The centenary of the House of Windsor has been commemorated with a new coin.
The Royal Family's name was radically switched 100 years ago in 1917 because of anti-German feeling during the First World War.
King George V decided that it was inappropriate for the royals to hold the German name Saxe-Coburg-Gotha - which came to the family in 1840 with the marriage of Queen Victoria to Prince Albert - while Britain was fighting Germany.
On July 17 1917, the king issued a royal proclamation changing the royals' house and surname, declaring that they would "be styled and known as the House and Family of Windsor".
Windsor Castle - one of the Queen's favourite retreats - was built in the 11th century and is the oldest and largest continually occupied castle in Europe.
The Royal Mint's £5 coins feature the Castle's Round Tower flying the Royal Standard, surrounded by sprigs of oak.
The image is based on the Badge of the House of Windsor - originally approved by the Queen's father George VI.
Among the commemorative coins available are a £5 Brilliant Uncirculated Coin, which costs £13, a £5 Silver Proof Coin for £82.50 and a £5 22-carat Gold Proof Coin, priced at £1,945.
The House of Windsor has seen four monarchs so far - George V, Edward VIII, George VI and the nation's longest reigning monarch Elizabeth II.
But it also experienced the abdication crisis in 1936 when Edward VIII gave up the throne to marry Wallis Simpson.
After her accession, the Queen declared that the Royal Family's surname would still be Windsor and not Mountbatten, much to the Duke of Edinburgh's annoyance.
"I'm just a bloody amoeba," he is said to have shouted, when learning his children would not bear his surname.
He later won a concession in 1960 when it was announced that the Queen's direct descendants, other than those with the style of Royal Highness and the title of Prince or Princess, when they needed a surname would use Mountbatten-Windsor - although the royal house remains the House of Windsor.
Incredibly valuable coins
Incredibly valuable coins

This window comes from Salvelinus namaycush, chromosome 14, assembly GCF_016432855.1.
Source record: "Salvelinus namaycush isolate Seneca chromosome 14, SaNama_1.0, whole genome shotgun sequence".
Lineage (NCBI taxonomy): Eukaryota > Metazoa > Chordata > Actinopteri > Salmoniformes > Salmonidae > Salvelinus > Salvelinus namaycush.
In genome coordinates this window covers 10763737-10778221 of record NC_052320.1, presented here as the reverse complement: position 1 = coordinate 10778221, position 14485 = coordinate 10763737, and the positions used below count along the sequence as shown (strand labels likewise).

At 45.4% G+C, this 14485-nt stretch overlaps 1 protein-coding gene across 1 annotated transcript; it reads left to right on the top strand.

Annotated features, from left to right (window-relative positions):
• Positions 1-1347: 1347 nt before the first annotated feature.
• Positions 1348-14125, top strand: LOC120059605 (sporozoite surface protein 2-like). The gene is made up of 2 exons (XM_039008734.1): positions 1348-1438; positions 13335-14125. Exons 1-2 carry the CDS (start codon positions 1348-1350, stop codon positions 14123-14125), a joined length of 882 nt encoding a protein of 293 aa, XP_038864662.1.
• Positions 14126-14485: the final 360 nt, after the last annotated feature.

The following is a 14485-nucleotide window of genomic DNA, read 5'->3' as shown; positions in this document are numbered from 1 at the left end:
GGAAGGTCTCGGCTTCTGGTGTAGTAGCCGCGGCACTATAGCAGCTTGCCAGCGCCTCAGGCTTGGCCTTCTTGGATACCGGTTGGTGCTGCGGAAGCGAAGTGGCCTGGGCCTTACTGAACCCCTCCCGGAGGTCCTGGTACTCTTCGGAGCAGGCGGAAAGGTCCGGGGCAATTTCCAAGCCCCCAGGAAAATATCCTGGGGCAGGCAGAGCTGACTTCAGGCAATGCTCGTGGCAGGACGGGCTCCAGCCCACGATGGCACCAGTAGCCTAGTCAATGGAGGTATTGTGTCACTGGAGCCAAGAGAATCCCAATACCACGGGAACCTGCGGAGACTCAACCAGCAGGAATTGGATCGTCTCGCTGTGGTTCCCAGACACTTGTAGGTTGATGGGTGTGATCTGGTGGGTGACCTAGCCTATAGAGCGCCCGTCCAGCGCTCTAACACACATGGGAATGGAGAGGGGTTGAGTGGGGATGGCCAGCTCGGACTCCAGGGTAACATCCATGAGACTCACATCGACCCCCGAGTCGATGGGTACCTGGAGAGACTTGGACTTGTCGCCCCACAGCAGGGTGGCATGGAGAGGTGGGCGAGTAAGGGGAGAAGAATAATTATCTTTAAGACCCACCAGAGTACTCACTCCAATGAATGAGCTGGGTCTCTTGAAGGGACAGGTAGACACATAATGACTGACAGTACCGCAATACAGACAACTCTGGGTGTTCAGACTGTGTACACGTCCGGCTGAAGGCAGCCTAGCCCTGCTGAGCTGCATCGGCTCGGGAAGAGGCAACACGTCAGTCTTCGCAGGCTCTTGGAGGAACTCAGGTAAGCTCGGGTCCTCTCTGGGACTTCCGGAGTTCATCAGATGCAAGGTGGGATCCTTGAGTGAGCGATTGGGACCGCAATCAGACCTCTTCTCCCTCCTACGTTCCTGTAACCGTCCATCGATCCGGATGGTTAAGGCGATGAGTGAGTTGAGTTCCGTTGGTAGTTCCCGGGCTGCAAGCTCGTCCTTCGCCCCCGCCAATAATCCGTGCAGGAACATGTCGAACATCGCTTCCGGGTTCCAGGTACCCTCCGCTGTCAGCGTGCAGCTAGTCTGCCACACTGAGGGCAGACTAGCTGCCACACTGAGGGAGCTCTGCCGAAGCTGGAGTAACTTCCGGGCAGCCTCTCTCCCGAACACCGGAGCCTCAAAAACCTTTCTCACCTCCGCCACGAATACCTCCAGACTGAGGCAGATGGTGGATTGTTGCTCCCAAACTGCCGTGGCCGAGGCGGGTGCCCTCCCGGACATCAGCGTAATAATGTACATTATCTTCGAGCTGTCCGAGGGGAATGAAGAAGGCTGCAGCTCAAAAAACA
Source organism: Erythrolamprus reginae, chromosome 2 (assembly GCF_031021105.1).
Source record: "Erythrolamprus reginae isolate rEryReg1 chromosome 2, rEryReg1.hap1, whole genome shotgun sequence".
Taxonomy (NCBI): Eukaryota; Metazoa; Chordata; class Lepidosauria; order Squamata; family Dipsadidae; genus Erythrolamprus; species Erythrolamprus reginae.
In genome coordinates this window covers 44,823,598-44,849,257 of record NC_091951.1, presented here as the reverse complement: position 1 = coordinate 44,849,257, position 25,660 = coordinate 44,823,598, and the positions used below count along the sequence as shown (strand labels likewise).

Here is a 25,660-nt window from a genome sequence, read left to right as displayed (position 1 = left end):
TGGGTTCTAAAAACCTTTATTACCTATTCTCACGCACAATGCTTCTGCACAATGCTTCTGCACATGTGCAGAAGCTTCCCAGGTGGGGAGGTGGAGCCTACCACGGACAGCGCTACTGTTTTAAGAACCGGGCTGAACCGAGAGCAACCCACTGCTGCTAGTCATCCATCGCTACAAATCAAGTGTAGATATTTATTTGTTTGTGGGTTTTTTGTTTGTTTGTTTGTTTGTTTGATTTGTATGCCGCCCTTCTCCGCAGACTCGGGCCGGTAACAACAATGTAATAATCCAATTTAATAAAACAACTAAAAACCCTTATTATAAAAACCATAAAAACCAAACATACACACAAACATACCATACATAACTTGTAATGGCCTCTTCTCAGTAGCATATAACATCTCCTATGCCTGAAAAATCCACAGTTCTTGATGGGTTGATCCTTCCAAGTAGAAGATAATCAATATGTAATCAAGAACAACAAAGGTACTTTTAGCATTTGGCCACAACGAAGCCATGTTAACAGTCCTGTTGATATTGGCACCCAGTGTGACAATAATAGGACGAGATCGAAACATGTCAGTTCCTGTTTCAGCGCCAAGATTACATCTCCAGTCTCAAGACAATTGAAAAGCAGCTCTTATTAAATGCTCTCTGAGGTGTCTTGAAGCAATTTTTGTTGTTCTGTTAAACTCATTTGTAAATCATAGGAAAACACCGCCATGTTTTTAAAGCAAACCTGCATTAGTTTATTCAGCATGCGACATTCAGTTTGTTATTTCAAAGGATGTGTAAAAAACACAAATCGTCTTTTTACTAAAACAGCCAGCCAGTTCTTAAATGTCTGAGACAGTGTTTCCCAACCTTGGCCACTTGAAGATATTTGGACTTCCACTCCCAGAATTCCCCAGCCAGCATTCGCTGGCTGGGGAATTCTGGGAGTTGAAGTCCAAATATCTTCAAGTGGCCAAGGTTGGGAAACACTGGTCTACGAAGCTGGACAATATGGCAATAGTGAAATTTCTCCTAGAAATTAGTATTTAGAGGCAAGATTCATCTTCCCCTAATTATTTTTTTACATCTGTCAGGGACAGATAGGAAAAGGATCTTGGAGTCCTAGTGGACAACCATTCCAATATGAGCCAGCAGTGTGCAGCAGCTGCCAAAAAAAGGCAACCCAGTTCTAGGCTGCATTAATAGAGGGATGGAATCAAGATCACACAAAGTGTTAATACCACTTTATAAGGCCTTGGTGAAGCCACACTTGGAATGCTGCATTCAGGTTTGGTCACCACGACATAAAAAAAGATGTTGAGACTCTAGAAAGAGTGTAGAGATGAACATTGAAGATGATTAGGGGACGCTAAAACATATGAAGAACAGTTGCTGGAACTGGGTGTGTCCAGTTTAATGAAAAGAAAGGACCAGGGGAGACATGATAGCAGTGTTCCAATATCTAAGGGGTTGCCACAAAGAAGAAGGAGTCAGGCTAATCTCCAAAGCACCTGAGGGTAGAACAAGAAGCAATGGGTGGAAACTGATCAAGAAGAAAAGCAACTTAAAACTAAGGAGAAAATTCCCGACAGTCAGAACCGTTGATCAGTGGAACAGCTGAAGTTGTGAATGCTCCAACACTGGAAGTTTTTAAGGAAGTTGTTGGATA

This Australian coin was the first half crown minted under Edward VII. The price for a Melbourne coin in good condition is particularly high because around half of them were produced with faults. It’s now worth £7,500 and has risen in value some 13,789% since it was first in production
The only half crown on the list gets its position from its rarity value. However, the fact this is a silver coin rather than a gold one does affect its value - so it’s worth £10,500. It’s significantly less than others on the list - but it has still appreciated 79,445%.
This is the newest coin in the top ten, and the first year that sovereigns were produced featuring the Queen. The coin was produced in small numbers for investors - rather than for circulation - so is thought to be worth £12,500, due to its rarity.
This is another collectable gold coin prized for its rarity value. It’s worth £15,000 today and has appreciated 191,716%
This was issued in very small numbers, as it was produced during WWI. As a result, few are available - especially as uncirculated coins - so one in good condition will fetch £16,000.
This is another coin prized for its rarity, thanks to a relatively low number being minted, and more being taken out of circulation during WWI. It’s now thought to be worth £17,000 after appreciation of 42,084%.
This 1926 coin has shot up in value and is now worth £31,500. The rise in value is partly to do with a very low mintage, and partly to do with the fact that people were asked to hand their sovereigns over to be melted down during WWI, which took many of them out of circulation.
This brass threepence from 1937 has benefited enormously from the fact that Edward didn’t stick around for long to get too many coins struck in his image before he abdicated. It is now worth £45,000.
This 1933 penny has seen a stunning appreciation in value and is valued at a whopping £72,000 today. The value is due entirely to rarity. Only around seven British versions of this coin were minted, and were intended for the King to bury under the foundation stones of new buildings. They have been subject to theft, and a few are said to be in private hands now.
This isn’t the oldest coin in the list, but it was produced in a year when all gold coins were recalled and exchanged for paper money - so the vast majority were melted down. Its rarity and popularity puts it head and shoulders above the rest. It is worth an eye-watering £6,500,000, and has increased in value 2,178,885% since it was produced.